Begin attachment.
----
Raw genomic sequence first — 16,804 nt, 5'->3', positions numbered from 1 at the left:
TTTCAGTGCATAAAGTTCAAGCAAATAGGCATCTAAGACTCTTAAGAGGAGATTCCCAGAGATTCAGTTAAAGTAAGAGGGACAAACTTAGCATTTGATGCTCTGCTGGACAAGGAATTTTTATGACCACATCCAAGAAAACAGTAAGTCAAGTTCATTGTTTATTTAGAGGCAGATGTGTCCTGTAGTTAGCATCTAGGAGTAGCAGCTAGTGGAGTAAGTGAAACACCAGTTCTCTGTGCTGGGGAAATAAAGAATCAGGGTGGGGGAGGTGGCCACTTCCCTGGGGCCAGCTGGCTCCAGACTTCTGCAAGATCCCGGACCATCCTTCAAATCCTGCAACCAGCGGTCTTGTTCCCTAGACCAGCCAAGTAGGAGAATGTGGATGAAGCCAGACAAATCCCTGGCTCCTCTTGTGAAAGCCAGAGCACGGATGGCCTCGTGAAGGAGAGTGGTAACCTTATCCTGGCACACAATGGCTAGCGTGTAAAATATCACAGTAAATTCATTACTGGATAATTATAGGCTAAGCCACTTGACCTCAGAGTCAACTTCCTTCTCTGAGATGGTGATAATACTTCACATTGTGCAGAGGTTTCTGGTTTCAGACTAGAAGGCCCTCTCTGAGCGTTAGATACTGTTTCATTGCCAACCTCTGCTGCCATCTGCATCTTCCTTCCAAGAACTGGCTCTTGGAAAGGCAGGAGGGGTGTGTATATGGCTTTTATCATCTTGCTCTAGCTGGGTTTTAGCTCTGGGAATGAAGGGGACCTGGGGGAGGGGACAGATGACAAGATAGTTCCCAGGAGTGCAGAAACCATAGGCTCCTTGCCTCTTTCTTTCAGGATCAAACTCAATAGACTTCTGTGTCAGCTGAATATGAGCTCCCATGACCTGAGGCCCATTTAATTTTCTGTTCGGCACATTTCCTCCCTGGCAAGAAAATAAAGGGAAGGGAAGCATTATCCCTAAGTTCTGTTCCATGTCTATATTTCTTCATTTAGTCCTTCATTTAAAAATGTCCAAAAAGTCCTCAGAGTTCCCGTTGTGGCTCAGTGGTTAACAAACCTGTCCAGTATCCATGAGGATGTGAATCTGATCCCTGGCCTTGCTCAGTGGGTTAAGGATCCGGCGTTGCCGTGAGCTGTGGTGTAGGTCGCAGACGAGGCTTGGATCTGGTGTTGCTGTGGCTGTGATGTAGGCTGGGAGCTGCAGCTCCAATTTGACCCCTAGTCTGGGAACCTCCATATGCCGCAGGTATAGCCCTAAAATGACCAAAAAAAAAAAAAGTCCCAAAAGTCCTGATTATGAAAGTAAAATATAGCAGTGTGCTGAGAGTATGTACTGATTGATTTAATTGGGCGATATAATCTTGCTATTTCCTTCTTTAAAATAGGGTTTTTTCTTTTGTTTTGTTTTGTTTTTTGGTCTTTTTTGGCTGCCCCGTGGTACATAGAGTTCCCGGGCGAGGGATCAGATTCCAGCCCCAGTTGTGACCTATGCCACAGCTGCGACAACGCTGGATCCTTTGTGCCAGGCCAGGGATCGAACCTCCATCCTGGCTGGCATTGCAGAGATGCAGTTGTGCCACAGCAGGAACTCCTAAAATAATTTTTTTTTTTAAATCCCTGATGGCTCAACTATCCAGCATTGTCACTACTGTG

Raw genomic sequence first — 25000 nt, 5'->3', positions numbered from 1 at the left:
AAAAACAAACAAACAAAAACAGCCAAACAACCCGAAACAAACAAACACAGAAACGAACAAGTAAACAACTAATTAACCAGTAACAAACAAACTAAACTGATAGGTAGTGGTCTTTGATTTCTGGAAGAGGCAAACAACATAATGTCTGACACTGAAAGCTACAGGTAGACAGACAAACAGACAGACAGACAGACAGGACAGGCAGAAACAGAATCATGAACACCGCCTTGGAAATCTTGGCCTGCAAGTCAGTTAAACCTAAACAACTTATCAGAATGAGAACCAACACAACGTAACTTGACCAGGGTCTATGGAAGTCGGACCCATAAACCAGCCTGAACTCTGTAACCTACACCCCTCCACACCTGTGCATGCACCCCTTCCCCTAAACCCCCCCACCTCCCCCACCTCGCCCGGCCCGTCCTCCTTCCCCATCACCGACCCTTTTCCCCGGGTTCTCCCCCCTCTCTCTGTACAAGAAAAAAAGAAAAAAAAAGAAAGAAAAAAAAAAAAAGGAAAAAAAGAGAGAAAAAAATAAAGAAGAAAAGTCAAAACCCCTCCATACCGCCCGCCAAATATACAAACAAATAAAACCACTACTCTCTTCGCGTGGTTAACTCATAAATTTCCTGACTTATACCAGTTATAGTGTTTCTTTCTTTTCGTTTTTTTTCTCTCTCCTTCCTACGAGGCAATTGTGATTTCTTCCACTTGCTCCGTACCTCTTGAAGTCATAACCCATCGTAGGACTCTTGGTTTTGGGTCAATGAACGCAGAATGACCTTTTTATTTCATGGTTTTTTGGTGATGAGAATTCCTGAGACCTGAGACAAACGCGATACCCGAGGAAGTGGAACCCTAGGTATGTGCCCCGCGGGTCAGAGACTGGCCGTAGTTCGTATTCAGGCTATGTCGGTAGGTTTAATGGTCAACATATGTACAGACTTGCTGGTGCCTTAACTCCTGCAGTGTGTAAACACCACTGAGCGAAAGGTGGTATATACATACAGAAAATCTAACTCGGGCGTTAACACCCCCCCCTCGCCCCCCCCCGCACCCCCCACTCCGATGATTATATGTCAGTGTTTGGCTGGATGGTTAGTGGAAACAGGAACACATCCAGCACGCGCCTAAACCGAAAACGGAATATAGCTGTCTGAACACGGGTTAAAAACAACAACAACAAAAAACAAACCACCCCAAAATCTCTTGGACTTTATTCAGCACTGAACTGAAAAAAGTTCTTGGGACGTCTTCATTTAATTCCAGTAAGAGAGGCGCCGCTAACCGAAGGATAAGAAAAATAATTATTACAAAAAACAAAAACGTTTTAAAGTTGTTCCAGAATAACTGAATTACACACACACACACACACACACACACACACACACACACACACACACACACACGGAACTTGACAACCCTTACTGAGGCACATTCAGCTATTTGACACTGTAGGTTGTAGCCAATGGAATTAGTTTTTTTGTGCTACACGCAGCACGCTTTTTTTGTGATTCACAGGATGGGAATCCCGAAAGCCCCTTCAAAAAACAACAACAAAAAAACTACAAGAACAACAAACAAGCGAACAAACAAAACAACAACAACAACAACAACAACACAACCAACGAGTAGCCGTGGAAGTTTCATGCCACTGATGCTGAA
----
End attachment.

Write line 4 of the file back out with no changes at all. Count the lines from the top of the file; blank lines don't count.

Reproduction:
AAAAACAAACAAACAAAAACAGCCAAACAACCCGAAACAAACAAACACAGAAACGAACAAGTAAACAACTAATTAACCAGTAACAAACAAACTAAACTGATAGGTAGTGGTCTTTGATTTCTGGAAGAGGCAAACAACATAATGTCTGACACTGAAAGCTACAGGTAGACAGACAAACAGACAGACAGACAGACAGGACAGGCAGAAACAGAATCATGAACACCGCCTTGGAAATCTTGGCCTGCAAGTCAGTTAAACCTAAACAACTTATCAGAATGAGAACCAACACAACGTAACTTGACCAGGGTCTATGGAAGTCGGACCCATAAACCAGCCTGAACTCTGTAACCTACACCCCTCCACACCTGTGCATGCACCCCTTCCCCTAAACCCCCCCACCTCCCCCACCTCGCCCGGCCCGTCCTCCTTCCCCATCACCGACCCTTTTCCCCGGGTTCTCCCCCCTCTCTCTGTACAAGAAAAAAAGAAAAAAAAAGAAAGAAAAAAAAAAAAAGGAAAAAAAGAGAGAAAAAAATAAAGAAGAAAAGTCAAAACCCCTCCATACCGCCCGCCAAATATACAAACAAATAAAACCACTACTCTCTTCGCGTGGTTAACTCATAAATTTCCTGACTTATACCAGTTATAGTGTTTCTTTCTTTTCGTTTTTTTTCTCTCTCCTTCCTACGAGGCAATTGTGATTTCTTCCACTTGCTCCGTACCTCTTGAAGTCATAACCCATCGTAGGACTCTTGGTTTTGGGTCAATGAACGCAGAATGACCTTTTTATTTCATGGTTTTTTGGTGATGAGAATTCCTGAGACCTGAGACAAACGCGATACCCGAGGAAGTGGAACCCTAGGTATGTGCCCCGCGGGTCAGAGACTGGCCGTAGTTCGTATTCAGGCTATGTCGGTAGGTTTAATGGTCAACATATGTACAGACTTGCTGGTGCCTTAACTCCTGCAGTGTGTAAACACCACTGAGCGAAAGGTGGTATATACATACAGAAAATCTAACTCGGGCGTTAACACCCCCCCCTCGCCCCCCCCCGCACCCCCCACTCCGATGATTATATGTCAGTGTTTGGCTGGATGGTTAGTGGAAACAGGAACACATCCAGCACGCGCCTAAACCGAAAACGGAATATAGCTGTCTGAACACGGGTTAAAAACAACAACAACAAAAAACAAACCACCCCAAAATCTCTTGGACTTTATTCAGCACTGAACTGAAAAAAGTTCTTGGGACGTCTTCATTTAATTCCAGTAAGAGAGGCGCCGCTAACCGAAGGATAAGAAAAATAATTATTACAAAAAACAAAAACGTTTTAAAGTTGTTCCAGAATAACTGAATTACACACACACACACACACACACACACACACACACACACACACACACACACACGGAACTTGACAACCCTTACTGAGGCACATTCAGCTATTTGACACTGTAGGTTGTAGCCAATGGAATTAGTTTTTTTGTGCTACACGCAGCACGCTTTTTTTGTGATTCACAGGATGGGAATCCCGAAAGCCCCTTCAAAAAACAACAACAAAAAAACTACAAGAACAACAAACAAGCGAACAAACAAAACAACAACAACAACAACAACAACACAACCAACGAGTAGCCGTGGAAGTTTCATGCCACTGATGCTGAA